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Northwestern vs. Wisconsin: What we learned

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The Badgers suffered their fourth Big Ten loss--and third in a row--on the road against Northwestern.

Caylor Arnold-USA TODAY Sports

The Wisconsin Badgers fell to Northwestern at Welsh-Ryan Arena 70-65 on Tuesday night to drop to 9-9 overall and 1-4 in Big Ten play for the first time since 1999-2000.

Nigel Hayes led the Badgers with 17 points, six rebounds and six assists, but Wildcats guard Bryant McIntosh stole the show, finishing with 28 points.

Wisconsin led only three times in the game, the last coming on a Zak Showalter three to give them a 47-45 advantage with 8:44 to play in the second half. The Wildcats then unleashed a 12-3 run to pull out to a 57-50 advantage.

As the final few minutes dragged out, the Badgers kept alive slight glimmers of hope, but an offensive foul--albeit questionable--called on Bronson Koenig with 12 seconds remaining effectively ended the game.

Here are three things we learned:

1. Wisconsin struggled defensively, but it's nothing to worry about

McIntosh, who entered the game averaging 15.4 points per game, took over in the second half, when he scored 20 of his 28 points.

His explosion was part of a game-wide second half offensive outburst. After going into the half leading 26-24, Northwestern unleashed 44 points over the game's final 20 minutes.

The Wildcats finished with 1.13 points per possession. That figure doesn't scream bloody murder in itself, but there were clear defensive lapses for the Badgers on defense.

Officiating debates aside, Northwestern shot 34 free throws as Wisconsin committed 21 fouls. Fortunately for the Badgers, the Wildcats missing 12 of those attempts allowed them to hang around.

McIntosh played the largest role in giving the Badgers defensive fits. His ability to create off the dribble for himself and his teammates--his five assists all led to easy buckets in the paint--was the key for the Wildcats.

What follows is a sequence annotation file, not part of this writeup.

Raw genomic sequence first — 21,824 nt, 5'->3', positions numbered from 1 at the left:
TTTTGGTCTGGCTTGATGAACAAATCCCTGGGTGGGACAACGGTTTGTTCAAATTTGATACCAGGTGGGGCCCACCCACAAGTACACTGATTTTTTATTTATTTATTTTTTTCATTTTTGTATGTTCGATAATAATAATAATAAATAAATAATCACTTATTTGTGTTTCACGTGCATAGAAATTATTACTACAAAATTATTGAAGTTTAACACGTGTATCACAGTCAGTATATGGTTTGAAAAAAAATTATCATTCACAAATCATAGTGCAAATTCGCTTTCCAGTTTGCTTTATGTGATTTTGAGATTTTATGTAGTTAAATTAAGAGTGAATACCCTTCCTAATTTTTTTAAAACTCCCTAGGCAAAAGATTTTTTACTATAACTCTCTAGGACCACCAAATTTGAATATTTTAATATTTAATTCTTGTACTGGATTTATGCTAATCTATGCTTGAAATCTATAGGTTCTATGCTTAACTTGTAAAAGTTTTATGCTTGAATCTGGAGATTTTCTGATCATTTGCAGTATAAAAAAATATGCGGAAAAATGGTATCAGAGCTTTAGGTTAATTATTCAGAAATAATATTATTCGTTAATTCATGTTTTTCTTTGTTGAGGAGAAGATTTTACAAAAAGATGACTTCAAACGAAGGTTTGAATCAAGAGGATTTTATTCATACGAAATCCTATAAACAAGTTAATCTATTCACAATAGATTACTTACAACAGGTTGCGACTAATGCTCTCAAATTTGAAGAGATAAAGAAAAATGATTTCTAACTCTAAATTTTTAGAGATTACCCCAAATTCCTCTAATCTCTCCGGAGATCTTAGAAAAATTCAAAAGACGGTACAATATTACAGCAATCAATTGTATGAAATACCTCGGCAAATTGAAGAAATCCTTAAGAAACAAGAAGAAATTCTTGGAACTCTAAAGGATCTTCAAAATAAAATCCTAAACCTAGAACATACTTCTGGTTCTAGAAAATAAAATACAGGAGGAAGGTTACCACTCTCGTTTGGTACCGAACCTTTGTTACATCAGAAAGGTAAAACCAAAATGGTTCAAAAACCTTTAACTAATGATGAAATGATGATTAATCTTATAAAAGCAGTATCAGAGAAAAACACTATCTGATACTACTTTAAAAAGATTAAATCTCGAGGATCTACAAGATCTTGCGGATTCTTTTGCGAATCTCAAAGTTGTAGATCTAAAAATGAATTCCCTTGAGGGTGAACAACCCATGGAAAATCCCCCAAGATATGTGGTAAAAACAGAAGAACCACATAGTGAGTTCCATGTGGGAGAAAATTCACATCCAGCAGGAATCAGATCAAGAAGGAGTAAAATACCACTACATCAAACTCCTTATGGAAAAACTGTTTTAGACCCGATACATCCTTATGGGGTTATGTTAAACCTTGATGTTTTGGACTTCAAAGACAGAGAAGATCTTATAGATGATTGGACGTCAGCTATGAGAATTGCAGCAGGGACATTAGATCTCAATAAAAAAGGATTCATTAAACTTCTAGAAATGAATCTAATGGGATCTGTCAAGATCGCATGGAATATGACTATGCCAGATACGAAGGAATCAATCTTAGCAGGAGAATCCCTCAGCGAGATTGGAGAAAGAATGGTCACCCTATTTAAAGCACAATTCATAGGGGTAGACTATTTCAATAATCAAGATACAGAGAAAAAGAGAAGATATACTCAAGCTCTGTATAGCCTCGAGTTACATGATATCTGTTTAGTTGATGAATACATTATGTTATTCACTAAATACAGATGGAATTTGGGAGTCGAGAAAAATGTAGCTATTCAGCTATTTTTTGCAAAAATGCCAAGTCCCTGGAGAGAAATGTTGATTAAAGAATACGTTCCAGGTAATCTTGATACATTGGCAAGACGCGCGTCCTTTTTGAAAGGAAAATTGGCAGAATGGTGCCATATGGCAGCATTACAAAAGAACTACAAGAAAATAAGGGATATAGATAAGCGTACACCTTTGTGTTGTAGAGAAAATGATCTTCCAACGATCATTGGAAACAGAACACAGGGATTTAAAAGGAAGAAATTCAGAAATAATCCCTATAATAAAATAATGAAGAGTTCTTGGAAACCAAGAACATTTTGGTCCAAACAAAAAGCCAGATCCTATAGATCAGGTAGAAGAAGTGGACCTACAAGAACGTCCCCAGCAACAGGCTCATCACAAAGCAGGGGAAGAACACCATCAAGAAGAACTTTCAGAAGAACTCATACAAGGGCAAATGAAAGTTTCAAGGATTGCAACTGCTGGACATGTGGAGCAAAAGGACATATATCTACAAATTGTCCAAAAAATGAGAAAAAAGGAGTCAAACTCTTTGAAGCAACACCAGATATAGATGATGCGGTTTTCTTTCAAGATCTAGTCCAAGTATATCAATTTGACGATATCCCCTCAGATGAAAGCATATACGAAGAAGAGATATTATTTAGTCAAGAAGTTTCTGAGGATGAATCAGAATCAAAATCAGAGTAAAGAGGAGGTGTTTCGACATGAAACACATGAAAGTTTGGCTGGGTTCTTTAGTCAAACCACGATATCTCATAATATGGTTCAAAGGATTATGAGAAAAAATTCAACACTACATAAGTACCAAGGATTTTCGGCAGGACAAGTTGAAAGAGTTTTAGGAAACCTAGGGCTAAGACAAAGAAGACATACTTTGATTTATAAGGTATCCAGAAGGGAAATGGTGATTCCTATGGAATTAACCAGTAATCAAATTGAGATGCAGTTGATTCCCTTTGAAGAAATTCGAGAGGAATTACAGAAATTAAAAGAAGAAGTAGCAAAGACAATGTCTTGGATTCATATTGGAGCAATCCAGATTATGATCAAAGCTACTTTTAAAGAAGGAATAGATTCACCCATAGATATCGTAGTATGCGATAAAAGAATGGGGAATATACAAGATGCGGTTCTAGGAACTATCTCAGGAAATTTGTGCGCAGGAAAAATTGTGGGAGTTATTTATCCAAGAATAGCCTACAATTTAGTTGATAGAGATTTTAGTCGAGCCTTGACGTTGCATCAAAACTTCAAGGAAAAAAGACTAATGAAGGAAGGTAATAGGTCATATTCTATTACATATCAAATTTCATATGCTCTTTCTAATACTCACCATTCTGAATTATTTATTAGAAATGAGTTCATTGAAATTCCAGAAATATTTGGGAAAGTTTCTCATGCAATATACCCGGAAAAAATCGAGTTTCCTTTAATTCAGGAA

Most of the Badgers' defensive issues came off ball screens. Switching on screens, it left them facing plenty of mismatches on that end. McIntosh was able to penetrate the lane for layups and floaters, and Northwestern's bigs were able to get to the free throw line with frequency against smaller defenders.

Hold back on your Badgers defensive hot takes, though. It was the first game in which Wisconsin has allowed over 1.0 points per possession since Oklahoma on November 29.

2. Nigel Hayes spoke up

Bucky's 5th Quarter didn't cover the game as working media, but the Wisconsin State Journal's Jim Polzin's game story featured some telling quotes from Hayes.

"I've never been one to go around yelling and I try not to cuss, but if that's what it takes for me to get my guys and myself to play better and get some wins, it's something I'll have to do."

As he mentioned in the quote, Hayes is normally completely composed after tough losses. But after this one, he used an expletive to describe how he was feeling.

"Some guys have to do some soul-searching to find out why they play the game, what they want out of this."

3. Despite shaky play, Badgers are still remaining competitive

Wisconsin has not played particularly well in any of its four Big Ten losses. In spite of that, the Badgers have lost by only a combined 15 points.

Two of those losses have come against No. 3 Maryland and No. 14 Purdue (rankings representative of the time when the teams played). The other two were at Indiana and Northwestern, who are a combined 29-6 this season.

Interim head coach Greg Gard has Wisconsin playing quality teams down to the wire, but the Badgers simply have not done the necessary things to win those close games.